Dare to go against the world with BMD system? -- Akahata editorial, December 23
The Koizumi Cabinet has approved a plan to introduce the "ballistic missile defense system."
The decision was an integral part of a major shift in Japan's defense policy, which comes along with the move toward deciding on a new outline by the end of next year as an alternative to the present National Defense Program Outline.
In a telephone conversation shortly after the Koizumi Cabinet's decision on missile defense, U.S. President George Bush thanked Koizumi for taking steps in cooperation with the U.S. Koizumi in turn said that nothing is more important for Japan than the Japan-U.S. alliance.
Japan to support U.S. preemptive strikes
The chief cabinet secretary issued a statement stressing that Japan participates in missile defense for national defense and that it will independently run the missile defense system. The Democratic Party's stance is supportive. It says, "The BMD is for exclusively defensive purposes." Both arguments are contrary to the reality of this system.
The annual report of the U.S. defense secretary states that missile defense must be to maintain U.S. supremacy. In fact, this system is aimed at neutralizing enemy missiles, establishing the supremacy of U.S. nuclear strategy, and enabling the U.S. to launch preemptive attacks without supposed worry about reprisals.
Stressing the need to "counter weapons of mass destruction," the U.S. Bush administration makes it clear that it will not hesitate to invoke the strategy of preemptive strikes with nuclear weapons. Missile defense and unilateralism applied to military attacks are two major pillars of this policy.
Japan's planned introduction of the BMD system will get Japan incorporated in the U.S. BMD network as clear from the fact that Japan cannot detect enemy missile launches without U.S. spy satellites.
In the May Japan-U.S. summit talks, Prime Minister Koizumi promised Bush two things: the dispatch of the Self-Defense Forces to Iraq and Japan's participation in missile defense. The "Defense of Japan" white paper published in August stressed the SDF's role in supporting U.S. wars as part of the U.S.-led "coalition of the willing" and a speed-up of the study on Japan's participation in missile defense.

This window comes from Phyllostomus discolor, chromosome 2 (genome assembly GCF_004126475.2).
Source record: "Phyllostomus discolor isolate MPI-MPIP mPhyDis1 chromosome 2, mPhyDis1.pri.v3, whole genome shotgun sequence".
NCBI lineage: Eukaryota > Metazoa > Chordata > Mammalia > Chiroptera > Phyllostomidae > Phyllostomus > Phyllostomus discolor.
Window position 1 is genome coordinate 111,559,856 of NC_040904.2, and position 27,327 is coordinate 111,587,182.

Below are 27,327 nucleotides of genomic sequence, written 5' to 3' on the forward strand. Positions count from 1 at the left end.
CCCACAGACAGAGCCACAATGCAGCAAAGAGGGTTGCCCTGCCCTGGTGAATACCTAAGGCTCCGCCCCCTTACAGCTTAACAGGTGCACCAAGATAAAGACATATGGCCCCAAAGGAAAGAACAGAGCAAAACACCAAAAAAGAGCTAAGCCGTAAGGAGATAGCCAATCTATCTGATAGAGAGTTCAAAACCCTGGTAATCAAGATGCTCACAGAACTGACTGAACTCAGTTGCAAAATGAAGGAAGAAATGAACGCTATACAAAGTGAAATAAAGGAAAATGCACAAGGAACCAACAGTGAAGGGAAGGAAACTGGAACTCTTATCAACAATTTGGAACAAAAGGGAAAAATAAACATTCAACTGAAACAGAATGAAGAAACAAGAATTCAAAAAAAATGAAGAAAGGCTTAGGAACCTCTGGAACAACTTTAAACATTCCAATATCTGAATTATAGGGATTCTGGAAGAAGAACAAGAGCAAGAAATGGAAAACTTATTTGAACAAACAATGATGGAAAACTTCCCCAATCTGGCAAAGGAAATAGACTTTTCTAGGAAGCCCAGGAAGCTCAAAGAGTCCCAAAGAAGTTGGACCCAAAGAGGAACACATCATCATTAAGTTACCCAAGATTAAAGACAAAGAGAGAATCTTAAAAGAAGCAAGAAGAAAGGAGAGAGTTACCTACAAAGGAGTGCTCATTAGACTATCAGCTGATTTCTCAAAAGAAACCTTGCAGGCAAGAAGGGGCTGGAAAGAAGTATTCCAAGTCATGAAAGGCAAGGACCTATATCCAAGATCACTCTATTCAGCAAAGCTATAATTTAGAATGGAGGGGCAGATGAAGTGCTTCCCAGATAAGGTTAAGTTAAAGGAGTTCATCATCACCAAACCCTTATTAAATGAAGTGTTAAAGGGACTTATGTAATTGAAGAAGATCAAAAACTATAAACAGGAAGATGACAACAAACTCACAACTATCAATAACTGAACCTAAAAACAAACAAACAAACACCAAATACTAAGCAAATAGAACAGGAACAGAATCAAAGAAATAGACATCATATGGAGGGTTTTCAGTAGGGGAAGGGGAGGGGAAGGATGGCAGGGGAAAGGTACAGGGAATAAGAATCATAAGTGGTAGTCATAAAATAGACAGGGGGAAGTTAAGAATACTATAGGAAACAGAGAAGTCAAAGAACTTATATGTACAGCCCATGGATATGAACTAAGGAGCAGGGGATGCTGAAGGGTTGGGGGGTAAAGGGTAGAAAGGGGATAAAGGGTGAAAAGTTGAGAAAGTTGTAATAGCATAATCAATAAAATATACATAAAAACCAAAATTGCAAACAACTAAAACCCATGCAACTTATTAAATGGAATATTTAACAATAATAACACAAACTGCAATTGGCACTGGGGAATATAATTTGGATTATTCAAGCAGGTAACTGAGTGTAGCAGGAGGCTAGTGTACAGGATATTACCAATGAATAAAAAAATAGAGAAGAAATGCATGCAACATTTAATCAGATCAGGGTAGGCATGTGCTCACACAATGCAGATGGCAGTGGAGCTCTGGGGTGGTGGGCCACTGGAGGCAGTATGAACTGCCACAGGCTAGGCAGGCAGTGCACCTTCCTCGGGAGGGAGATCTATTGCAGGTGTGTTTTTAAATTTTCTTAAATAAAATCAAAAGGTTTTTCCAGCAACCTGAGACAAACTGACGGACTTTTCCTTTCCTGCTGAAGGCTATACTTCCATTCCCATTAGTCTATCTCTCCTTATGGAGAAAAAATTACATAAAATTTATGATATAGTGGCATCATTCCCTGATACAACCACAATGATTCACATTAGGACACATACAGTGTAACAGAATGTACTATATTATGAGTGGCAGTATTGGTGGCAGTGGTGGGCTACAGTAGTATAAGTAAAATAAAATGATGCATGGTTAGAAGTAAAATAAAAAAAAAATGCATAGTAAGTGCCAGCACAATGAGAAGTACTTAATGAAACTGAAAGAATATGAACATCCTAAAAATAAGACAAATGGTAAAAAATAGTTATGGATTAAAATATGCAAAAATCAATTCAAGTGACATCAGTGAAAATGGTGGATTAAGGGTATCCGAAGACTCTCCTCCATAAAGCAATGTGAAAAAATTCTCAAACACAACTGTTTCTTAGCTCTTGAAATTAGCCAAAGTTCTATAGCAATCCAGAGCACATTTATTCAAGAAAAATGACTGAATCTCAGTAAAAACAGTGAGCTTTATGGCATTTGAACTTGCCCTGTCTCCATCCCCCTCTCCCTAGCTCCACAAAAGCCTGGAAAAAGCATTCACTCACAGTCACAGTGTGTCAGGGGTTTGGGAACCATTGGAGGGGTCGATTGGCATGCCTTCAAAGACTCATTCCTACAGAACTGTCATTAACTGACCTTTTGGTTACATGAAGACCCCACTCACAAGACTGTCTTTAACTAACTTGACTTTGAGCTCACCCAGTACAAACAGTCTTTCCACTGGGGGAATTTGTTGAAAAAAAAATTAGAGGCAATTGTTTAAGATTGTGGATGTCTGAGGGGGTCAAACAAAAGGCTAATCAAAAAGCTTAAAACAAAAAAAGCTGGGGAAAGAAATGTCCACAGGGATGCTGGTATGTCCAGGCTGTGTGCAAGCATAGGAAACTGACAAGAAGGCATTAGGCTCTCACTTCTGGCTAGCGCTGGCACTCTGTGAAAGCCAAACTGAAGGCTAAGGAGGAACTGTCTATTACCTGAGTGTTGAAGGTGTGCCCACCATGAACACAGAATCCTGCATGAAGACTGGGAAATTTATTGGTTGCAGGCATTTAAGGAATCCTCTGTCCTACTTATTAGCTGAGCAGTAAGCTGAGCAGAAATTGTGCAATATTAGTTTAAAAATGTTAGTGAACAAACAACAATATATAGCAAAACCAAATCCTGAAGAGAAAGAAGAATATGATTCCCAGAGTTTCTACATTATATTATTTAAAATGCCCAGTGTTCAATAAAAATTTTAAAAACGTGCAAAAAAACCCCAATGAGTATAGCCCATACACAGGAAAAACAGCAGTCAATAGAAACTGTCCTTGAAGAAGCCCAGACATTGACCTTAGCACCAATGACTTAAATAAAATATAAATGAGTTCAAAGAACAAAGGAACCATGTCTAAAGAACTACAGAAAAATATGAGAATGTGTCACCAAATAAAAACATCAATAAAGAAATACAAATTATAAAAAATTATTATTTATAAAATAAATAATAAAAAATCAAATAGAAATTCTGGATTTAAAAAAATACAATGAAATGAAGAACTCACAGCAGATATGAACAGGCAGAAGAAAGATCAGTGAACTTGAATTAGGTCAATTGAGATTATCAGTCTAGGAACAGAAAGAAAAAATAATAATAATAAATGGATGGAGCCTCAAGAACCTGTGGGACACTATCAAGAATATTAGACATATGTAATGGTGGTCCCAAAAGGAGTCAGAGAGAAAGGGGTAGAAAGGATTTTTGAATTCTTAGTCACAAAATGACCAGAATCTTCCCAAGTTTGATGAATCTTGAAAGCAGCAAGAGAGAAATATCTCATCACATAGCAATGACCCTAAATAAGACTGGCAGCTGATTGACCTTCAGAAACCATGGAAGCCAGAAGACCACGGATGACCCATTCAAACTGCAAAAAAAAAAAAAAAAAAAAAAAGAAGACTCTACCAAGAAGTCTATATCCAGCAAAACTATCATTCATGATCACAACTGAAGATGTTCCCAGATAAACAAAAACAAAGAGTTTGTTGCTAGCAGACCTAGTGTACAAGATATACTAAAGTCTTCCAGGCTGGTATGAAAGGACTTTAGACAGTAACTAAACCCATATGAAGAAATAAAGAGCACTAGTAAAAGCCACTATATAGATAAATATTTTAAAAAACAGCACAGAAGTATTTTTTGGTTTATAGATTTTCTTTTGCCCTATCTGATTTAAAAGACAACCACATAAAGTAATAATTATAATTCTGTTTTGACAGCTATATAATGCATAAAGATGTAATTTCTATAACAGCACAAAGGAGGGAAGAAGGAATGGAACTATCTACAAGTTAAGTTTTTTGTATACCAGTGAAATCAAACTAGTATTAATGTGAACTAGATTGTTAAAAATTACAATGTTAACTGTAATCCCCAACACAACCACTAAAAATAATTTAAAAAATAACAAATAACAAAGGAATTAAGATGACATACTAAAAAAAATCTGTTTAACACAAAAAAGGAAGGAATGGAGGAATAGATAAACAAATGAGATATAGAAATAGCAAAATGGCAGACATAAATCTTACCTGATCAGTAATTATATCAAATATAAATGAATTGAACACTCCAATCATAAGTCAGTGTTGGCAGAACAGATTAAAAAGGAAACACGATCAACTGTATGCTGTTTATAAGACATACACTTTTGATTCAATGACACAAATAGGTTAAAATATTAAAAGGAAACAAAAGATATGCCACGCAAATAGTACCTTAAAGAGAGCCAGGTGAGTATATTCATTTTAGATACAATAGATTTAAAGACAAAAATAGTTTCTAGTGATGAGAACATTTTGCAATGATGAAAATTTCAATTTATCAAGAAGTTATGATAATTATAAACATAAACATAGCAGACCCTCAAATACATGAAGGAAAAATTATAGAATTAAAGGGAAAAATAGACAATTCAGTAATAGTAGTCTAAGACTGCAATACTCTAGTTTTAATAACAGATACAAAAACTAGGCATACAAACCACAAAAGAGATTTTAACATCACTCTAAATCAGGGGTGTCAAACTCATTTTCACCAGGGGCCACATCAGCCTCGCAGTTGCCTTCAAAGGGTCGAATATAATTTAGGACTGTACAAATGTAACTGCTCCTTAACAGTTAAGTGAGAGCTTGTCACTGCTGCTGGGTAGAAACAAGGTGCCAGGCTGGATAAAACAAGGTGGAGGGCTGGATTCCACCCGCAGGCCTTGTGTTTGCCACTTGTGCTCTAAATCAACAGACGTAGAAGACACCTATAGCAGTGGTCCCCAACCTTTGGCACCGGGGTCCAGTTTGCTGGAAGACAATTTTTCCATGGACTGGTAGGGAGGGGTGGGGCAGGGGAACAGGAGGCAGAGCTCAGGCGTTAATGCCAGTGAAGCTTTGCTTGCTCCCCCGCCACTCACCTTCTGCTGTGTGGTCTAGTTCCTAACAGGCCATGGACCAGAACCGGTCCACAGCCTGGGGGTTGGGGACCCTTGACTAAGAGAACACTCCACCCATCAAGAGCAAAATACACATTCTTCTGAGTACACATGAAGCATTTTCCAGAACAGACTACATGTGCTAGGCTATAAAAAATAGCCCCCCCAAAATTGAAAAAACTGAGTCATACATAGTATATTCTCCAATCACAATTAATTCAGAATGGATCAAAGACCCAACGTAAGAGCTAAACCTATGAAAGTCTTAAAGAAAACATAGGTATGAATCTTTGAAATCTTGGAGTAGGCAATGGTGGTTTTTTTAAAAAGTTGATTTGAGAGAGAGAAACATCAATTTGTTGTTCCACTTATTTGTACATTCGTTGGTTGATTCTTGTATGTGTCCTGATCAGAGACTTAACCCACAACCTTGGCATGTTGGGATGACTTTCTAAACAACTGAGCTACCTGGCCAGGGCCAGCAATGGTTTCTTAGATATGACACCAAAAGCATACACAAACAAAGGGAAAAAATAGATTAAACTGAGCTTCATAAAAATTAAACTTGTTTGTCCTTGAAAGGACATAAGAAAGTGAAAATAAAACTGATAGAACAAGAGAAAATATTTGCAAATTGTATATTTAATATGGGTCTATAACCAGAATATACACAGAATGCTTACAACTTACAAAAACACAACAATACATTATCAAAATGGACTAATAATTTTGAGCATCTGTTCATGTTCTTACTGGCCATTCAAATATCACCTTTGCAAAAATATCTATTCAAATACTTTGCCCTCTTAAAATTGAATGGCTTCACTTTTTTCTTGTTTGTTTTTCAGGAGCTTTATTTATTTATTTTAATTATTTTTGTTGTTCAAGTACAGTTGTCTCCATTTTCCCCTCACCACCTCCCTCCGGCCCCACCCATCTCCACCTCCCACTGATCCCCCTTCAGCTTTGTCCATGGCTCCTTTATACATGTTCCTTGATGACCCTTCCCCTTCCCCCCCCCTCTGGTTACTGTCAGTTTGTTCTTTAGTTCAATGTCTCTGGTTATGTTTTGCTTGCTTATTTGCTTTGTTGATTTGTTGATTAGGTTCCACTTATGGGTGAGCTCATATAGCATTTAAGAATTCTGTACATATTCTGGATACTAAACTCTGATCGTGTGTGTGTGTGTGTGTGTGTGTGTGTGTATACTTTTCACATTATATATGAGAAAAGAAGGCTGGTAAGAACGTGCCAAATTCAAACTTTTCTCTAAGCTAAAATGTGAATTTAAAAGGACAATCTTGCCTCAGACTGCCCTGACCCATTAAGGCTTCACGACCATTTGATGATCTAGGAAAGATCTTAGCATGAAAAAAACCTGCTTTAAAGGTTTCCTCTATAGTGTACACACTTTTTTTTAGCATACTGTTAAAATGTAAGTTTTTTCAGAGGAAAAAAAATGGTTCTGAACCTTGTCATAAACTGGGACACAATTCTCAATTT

The government has even thrown out the stated aim of the Japan-U.S. Security Treaty being to defend Japan in order to get Japan involved in the U.S. preemptive attack strategy and assist in U.S. military plans to maintain U.S. supremacy.
Other Asian countries are critical of or alert to the Japanese missile defense decision. China's military paper "Zhongguo Guofang Bao" reported that Japan is taking preemptive war actions. The Straits Times of Singapore said that the decision worries Japan's neighbors.
The Koizumi Cabinet's decision is also grave in that missile defense will trigger a new nuclear arms race.
China, Russia, and European countries, along with many other countries are firmly opposing missile defense which will give rise to an endless nuclear arms race.
While developing missile defense, the Bush administration is trying to strengthen its nuclear war posture that includes the development of small nuclear weapons. This clearly increases the danger of nuclear war breaking out and must not be overlooked.
Japan, the only country that has suffered brutal nuclear attacks, has constitutionally declared renunciation of war and pledged to be in the forefront of the effort to maintain world peace.
How can we allow Japan to become a country that supports the U.S. nuclear preemptive attack strategy in opposition to the rest of the world?
Safeguarding our livelihoods
Participation in missile defense will cost 1.2 trillion-5.9 trillion yen. This major arms buildup will not only endanger world peace but also destroy the living conditions of the Japanese people.
Let us work to heighten public awareness and increase opposition to Japan's introduction of a missile defense system as well as to the plan to dispatch the Self-Defense Forces to Iraq for the sake of peace and better living conditions. (end)
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